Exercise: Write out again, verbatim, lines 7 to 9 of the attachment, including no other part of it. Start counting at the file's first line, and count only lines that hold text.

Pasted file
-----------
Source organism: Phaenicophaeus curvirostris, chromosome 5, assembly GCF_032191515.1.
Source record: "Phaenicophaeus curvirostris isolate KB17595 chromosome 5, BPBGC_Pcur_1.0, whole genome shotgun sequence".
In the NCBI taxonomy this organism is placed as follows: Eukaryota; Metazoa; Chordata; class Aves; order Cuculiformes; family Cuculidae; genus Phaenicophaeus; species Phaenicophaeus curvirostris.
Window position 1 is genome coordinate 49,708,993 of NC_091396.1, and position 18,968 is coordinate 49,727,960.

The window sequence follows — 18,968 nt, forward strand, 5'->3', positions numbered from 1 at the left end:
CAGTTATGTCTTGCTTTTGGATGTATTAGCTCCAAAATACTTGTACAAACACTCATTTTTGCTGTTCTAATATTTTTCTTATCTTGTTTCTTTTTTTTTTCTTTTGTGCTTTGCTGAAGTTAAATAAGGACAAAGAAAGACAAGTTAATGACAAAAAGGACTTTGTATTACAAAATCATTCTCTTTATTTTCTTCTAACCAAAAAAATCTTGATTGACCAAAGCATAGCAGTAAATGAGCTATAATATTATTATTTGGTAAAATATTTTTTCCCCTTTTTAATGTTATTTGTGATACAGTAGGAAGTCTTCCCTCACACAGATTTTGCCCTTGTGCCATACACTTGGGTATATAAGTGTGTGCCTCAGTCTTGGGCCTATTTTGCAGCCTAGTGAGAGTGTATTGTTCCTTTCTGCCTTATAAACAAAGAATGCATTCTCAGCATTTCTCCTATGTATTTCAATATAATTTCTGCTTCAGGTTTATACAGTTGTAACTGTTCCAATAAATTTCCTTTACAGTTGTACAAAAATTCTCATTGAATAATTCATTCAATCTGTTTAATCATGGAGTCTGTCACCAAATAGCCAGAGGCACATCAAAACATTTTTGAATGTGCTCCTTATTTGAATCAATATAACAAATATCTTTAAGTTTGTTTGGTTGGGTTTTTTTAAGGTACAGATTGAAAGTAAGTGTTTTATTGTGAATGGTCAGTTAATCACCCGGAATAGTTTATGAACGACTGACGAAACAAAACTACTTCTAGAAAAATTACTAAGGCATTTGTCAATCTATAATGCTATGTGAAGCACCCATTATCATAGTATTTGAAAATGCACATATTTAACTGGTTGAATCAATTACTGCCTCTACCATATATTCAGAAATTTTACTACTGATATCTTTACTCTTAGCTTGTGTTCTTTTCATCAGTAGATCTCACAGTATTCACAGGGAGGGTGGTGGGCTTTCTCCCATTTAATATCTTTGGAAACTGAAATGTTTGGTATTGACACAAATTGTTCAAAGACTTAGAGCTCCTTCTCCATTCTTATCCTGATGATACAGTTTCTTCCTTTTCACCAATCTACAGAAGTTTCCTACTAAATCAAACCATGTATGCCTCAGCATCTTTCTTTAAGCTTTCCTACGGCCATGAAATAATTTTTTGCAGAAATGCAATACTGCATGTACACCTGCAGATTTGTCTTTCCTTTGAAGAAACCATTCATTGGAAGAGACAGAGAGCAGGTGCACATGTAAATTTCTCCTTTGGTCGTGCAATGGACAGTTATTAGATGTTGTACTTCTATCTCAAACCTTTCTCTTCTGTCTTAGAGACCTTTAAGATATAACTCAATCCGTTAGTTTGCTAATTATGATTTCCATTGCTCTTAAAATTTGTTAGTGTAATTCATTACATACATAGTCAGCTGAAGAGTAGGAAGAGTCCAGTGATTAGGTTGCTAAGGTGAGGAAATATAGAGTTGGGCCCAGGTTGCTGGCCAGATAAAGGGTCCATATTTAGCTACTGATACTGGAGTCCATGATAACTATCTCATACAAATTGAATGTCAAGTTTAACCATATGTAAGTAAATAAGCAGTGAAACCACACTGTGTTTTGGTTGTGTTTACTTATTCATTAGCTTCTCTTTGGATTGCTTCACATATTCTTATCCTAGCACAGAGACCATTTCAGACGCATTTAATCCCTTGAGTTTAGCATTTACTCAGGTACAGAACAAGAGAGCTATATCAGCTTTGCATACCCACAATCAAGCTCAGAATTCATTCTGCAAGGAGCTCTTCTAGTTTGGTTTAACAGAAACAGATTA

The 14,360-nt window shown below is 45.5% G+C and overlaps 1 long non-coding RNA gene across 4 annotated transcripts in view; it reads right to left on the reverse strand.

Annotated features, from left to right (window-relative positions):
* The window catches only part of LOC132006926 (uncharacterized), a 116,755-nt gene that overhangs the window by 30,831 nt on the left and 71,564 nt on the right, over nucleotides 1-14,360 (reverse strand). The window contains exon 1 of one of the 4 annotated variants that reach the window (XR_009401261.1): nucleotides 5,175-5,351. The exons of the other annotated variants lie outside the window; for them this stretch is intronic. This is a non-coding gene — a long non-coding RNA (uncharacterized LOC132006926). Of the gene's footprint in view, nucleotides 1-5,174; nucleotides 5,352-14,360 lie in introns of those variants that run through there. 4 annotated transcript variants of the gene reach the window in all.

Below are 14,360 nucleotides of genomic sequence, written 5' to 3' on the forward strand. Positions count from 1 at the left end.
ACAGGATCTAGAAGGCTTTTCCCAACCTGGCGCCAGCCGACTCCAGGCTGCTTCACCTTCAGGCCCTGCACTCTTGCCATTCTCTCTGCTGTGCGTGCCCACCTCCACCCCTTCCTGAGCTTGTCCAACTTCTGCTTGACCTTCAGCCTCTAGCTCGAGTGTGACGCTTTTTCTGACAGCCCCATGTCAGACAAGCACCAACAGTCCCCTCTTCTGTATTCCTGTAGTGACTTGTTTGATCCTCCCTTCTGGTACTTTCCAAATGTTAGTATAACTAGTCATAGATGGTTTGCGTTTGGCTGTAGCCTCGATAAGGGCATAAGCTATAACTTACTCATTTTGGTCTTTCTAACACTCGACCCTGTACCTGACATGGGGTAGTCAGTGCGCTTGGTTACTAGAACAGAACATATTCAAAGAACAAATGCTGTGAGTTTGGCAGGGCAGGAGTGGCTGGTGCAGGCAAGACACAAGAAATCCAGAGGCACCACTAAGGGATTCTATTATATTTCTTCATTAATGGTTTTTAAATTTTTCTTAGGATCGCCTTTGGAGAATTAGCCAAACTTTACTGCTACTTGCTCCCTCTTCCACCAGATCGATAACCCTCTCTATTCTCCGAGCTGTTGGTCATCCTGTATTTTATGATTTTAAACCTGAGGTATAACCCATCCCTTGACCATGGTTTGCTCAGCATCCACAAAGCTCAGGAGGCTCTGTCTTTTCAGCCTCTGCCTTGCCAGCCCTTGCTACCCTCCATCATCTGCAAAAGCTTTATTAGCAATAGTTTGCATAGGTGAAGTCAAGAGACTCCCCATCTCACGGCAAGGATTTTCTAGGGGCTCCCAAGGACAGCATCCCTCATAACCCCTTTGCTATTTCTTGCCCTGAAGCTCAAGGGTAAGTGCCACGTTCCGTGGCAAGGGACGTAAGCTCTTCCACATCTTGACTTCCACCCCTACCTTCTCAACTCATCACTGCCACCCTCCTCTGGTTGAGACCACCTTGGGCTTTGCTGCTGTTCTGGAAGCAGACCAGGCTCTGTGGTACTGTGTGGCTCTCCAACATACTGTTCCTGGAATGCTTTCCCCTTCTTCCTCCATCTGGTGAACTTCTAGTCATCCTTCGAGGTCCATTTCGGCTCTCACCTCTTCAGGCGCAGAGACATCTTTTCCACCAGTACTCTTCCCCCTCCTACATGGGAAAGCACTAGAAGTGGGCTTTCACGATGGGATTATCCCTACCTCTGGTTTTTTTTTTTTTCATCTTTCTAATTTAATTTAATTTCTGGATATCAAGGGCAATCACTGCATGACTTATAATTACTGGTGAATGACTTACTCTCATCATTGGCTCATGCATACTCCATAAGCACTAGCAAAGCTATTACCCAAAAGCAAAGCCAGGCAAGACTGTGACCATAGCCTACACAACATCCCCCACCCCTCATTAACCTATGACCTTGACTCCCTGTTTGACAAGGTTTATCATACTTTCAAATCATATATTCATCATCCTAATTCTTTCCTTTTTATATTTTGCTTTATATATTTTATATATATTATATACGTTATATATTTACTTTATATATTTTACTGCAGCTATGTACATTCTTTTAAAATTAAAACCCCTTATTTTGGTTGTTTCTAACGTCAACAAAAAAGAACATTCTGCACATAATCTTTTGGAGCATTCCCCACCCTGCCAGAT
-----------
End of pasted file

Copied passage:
The 14,360-nt window shown below is 45.5% G+C and overlaps 1 long non-coding RNA gene across 4 annotated transcripts in view; it reads right to left on the reverse strand.

Annotated features, from left to right (window-relative positions):
* The window catches only part of LOC132006926 (uncharacterized), a 116,755-nt gene that overhangs the window by 30,831 nt on the left and 71,564 nt on the right, over nucleotides 1-14,360 (reverse strand). The window contains exon 1 of one of the 4 annotated variants that reach the window (XR_009401261.1): nucleotides 5,175-5,351. The exons of the other annotated variants lie outside the window; for them this stretch is intronic. This is a non-coding gene — a long non-coding RNA (uncharacterized LOC132006926). Of the gene's footprint in view, nucleotides 1-5,174; nucleotides 5,352-14,360 lie in introns of those variants that run through there. 4 annotated transcript variants of the gene reach the window in all.